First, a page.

Just in case you're not already freaked out enough about climate change, oil prices and that general, exhausted sort of end-of-the-world vibe that's been in the air for the past couple years, Irena Salina's outraged, deeply unsettling documentary Flow investigates another underreported impending disaster: the world water crisis.
Going a bit overboard at first with the new-agey platitudes and enough lush close-ups of trickling streams to make Terrence Malick green with envy, Salina starts out taking a macro view, presenting the water cycle as something akin to a circulatory system for all life on Earth. Then she gets out a magnifying glass, and things start getting scary.
It's never pleasant to look closely at what you're actually consuming, and the early segments of Flow are sure to send you scrambling home from the theater to change that expired Brita filter in the fridge. There are more than 116,000 manmade chemicals floating around our allegedly clean H2O supply, with one scientist even pointing to the recent discovery of Prozac in Texas tap water. (Come to think of it, that actually explains a lot about the Lone Star State.)
Of course, this wouldn't be a modern doc without at least one or two jaw-dropping examples of cronyism and incompetence from the Bush administration, so you'll be pleased to learn that our Environmental Protection Agency currently doesn't bother regulating 51 known water contaminants. My personal favorite is the popular pesticide atrazine, an endocrine disruptor so toxic it causes prostate cancer in humans and turns boy frogs into girl frogs; the EPA's okay with us spraying 76 million pounds of this junk all over the countryside every year. The usage of atrazine is banned in the European Union, which provides Salina her best ironic punch line, since that's where we buy it from.
But don't assume buying bottled water will keep you any safer. It turns out that stuff is even less regulated than what comes out of your taps (and sometimes that's exactly what you're buying). The UN estimates the entire world could be provided with clean drinking water for about a third of what we're spending per year on bottles of Dasani and Poland Spring. But alas, this is a big business, with profit margins ranking alongside electricity and oil, so naturally the sharks have already moved in to try and privatize it all.
Salina's concerned most with the concept of ownership. Like air or sunshine, water is a transient substance. But don't tell that to the smiling suits in companies like Suez and Vivendi. The privatization of water supplies in developing countries is a complicated scam that's been going on for years, and should probably be the subject of its own feature. Flow doesn't spend nearly enough time tracing it back through the World Bank and the IMF, but we're at least treated to some vinegary footage of well-heeled execs snarling at poor people. (The 2000 Cochabamba Water Wars, in which citizens took to the streets and eventually drove out the profiteers, make a too-brief appearance here, as they did in the 2005 doc The Corporation.)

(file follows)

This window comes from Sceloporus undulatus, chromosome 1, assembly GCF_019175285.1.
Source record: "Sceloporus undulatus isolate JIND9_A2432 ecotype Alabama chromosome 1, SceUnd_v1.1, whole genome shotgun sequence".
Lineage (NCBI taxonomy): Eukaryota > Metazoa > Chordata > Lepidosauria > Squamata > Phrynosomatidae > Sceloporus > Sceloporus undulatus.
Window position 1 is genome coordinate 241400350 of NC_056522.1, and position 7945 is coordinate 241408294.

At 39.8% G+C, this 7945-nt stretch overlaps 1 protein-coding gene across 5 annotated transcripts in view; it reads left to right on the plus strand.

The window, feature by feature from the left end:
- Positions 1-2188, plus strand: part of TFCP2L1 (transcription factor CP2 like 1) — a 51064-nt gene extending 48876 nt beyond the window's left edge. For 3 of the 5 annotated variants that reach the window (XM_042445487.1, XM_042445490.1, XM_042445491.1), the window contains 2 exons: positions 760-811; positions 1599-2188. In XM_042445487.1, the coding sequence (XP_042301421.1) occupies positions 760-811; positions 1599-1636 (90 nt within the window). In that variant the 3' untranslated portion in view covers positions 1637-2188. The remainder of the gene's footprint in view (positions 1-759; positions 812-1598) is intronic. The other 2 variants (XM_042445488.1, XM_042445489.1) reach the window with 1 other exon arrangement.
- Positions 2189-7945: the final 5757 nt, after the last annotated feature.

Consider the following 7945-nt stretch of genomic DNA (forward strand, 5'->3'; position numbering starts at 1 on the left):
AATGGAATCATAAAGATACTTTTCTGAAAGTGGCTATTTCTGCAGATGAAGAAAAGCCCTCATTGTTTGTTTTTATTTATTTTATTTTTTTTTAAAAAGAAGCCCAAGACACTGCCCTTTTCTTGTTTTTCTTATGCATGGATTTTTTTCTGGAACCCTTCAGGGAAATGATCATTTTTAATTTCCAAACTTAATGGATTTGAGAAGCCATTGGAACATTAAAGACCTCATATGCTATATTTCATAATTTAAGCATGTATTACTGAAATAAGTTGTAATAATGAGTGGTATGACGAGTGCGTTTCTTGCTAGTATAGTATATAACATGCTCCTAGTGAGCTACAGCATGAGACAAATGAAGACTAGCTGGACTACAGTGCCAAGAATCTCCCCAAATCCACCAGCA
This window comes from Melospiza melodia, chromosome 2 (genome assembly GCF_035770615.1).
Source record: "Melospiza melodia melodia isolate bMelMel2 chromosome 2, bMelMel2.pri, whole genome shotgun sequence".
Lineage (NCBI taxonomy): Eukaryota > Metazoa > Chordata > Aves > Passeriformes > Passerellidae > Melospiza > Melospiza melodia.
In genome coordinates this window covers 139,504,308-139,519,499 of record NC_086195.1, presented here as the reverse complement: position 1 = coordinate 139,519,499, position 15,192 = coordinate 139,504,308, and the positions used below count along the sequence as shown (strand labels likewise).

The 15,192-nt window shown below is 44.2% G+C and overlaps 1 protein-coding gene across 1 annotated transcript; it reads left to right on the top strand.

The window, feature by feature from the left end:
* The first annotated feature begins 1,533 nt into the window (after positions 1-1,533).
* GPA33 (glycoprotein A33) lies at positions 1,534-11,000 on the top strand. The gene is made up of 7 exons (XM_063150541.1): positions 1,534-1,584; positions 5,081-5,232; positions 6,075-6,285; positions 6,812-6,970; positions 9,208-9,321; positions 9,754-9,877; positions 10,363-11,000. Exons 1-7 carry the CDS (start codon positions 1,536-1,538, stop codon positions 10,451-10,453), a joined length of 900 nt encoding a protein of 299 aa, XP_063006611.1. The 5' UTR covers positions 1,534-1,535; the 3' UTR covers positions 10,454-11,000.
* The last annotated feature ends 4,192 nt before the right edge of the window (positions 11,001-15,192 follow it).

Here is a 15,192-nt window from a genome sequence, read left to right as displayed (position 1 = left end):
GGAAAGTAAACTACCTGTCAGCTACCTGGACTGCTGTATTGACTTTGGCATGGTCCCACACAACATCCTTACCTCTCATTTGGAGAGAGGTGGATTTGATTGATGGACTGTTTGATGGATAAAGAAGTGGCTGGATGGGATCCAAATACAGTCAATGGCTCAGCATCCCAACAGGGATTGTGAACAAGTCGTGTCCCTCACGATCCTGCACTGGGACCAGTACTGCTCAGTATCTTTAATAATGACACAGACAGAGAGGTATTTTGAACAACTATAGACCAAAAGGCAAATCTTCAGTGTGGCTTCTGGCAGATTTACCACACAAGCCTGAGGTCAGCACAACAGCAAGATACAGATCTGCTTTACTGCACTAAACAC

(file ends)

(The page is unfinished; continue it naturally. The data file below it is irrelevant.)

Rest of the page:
But this question of possession isn't just a problem for other countries. Flow's most compelling segment chronicles the members of a Michigan farming community who tried to fight back after Nestl� plunked down a bottling plant in their backyards. Appalled to find their streams transformed into mudflats and sudden sinkholes all over town, local activists waged a petition protest that was met with intimidating visits from thuggish private eyes. Their initial legal victories are currently being ground down in the appeals process.
Flow too often gets bogged down with lyrical dithering. Salina's a much better muckraker than she is a poet. But despite all the touchy-feely frou-frou on the margins, the movie raises some uneasy questions about commodification of natural resources and the public good that are worth thinking about, even after you've changed that old Brita filter.
"The Lunchbox" is worth savoring